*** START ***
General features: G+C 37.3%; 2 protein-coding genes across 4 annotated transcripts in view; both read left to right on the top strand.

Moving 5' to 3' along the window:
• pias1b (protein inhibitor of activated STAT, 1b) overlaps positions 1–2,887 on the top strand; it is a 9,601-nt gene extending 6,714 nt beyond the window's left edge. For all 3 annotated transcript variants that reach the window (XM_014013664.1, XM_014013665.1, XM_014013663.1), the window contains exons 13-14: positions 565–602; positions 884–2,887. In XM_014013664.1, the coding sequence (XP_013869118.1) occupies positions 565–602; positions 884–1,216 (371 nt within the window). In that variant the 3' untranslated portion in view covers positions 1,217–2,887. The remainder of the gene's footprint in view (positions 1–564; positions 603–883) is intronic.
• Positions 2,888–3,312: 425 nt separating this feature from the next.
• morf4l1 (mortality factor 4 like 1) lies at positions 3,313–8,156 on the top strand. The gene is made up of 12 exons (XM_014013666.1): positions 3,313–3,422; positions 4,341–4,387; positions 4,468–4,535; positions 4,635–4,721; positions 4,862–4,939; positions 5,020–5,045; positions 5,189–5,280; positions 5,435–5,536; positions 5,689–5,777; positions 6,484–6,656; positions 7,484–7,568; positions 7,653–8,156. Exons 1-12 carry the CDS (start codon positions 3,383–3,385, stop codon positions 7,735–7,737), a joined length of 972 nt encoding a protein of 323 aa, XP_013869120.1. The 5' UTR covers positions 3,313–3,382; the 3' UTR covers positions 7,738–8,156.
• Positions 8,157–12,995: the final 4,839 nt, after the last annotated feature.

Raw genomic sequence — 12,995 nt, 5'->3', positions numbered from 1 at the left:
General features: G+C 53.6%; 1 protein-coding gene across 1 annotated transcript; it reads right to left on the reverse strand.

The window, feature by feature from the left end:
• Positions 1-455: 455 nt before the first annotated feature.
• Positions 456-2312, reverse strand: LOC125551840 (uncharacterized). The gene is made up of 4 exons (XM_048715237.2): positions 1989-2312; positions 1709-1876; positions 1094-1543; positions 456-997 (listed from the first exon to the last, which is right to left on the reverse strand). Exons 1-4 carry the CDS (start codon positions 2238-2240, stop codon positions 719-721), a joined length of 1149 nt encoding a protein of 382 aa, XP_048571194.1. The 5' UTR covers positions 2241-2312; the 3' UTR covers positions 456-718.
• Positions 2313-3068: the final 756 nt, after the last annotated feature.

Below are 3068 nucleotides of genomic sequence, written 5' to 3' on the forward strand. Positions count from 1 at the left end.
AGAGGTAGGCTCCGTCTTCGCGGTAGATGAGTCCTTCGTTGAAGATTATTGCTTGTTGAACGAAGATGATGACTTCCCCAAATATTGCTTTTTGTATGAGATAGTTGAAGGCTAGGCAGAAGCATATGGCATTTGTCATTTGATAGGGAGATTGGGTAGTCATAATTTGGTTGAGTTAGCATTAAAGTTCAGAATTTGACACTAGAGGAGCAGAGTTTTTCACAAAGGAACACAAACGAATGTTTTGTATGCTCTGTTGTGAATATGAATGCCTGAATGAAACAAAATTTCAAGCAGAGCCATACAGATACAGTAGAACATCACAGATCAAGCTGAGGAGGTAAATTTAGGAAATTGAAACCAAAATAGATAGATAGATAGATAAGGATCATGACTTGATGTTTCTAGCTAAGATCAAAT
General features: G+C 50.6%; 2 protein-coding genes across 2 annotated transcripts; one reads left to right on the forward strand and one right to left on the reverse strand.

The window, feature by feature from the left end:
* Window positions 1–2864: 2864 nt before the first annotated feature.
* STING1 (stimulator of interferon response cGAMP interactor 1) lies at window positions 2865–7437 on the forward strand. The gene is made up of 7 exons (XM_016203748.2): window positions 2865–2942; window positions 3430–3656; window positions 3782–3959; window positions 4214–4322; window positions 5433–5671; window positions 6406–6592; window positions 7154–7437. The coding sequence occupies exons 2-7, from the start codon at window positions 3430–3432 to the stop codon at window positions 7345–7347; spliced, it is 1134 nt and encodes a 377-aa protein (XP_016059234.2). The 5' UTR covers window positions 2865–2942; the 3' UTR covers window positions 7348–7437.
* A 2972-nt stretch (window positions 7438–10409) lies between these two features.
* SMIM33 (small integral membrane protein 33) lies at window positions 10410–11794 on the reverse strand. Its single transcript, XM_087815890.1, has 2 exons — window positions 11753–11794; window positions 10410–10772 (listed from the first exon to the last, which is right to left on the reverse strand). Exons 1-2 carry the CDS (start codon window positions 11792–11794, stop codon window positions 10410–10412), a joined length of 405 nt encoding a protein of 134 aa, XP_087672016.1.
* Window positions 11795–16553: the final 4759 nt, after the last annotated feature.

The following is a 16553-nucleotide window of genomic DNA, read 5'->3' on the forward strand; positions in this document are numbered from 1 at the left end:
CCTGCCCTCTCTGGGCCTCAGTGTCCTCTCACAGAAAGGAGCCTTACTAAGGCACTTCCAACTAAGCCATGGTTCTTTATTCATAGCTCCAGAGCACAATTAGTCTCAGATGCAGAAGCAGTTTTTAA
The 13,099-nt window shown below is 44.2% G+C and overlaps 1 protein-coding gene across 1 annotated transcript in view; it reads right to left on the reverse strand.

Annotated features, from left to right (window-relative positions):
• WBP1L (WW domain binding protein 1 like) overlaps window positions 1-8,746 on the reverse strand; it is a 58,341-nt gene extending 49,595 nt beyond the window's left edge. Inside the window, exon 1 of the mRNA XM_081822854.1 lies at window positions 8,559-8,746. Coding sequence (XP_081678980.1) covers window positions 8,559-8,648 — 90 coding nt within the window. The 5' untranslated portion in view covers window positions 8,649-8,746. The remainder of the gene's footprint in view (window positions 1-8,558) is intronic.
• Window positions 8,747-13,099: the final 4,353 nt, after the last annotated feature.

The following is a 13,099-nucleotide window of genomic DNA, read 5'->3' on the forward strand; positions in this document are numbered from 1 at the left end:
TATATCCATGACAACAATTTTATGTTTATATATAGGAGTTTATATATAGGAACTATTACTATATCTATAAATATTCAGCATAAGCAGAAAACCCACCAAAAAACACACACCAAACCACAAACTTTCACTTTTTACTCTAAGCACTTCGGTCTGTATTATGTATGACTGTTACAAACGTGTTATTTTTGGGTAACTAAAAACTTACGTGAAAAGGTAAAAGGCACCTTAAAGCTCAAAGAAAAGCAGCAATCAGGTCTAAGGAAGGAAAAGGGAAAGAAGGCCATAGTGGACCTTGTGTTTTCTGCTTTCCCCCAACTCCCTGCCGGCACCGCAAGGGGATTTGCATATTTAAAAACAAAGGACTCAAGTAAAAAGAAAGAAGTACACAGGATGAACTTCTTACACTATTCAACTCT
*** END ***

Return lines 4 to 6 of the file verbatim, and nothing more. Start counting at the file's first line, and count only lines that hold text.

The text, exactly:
• Positions 2,888–3,312: 425 nt separating this feature from the next.
• morf4l1 (mortality factor 4 like 1) lies at positions 3,313–8,156 on the top strand. The gene is made up of 12 exons (XM_014013666.1): positions 3,313–3,422; positions 4,341–4,387; positions 4,468–4,535; positions 4,635–4,721; positions 4,862–4,939; positions 5,020–5,045; positions 5,189–5,280; positions 5,435–5,536; positions 5,689–5,777; positions 6,484–6,656; positions 7,484–7,568; positions 7,653–8,156. Exons 1-12 carry the CDS (start codon positions 3,383–3,385, stop codon positions 7,735–7,737), a joined length of 972 nt encoding a protein of 323 aa, XP_013869120.1. The 5' UTR covers positions 3,313–3,382; the 3' UTR covers positions 7,738–8,156.
• Positions 8,157–12,995: the final 4,839 nt, after the last annotated feature.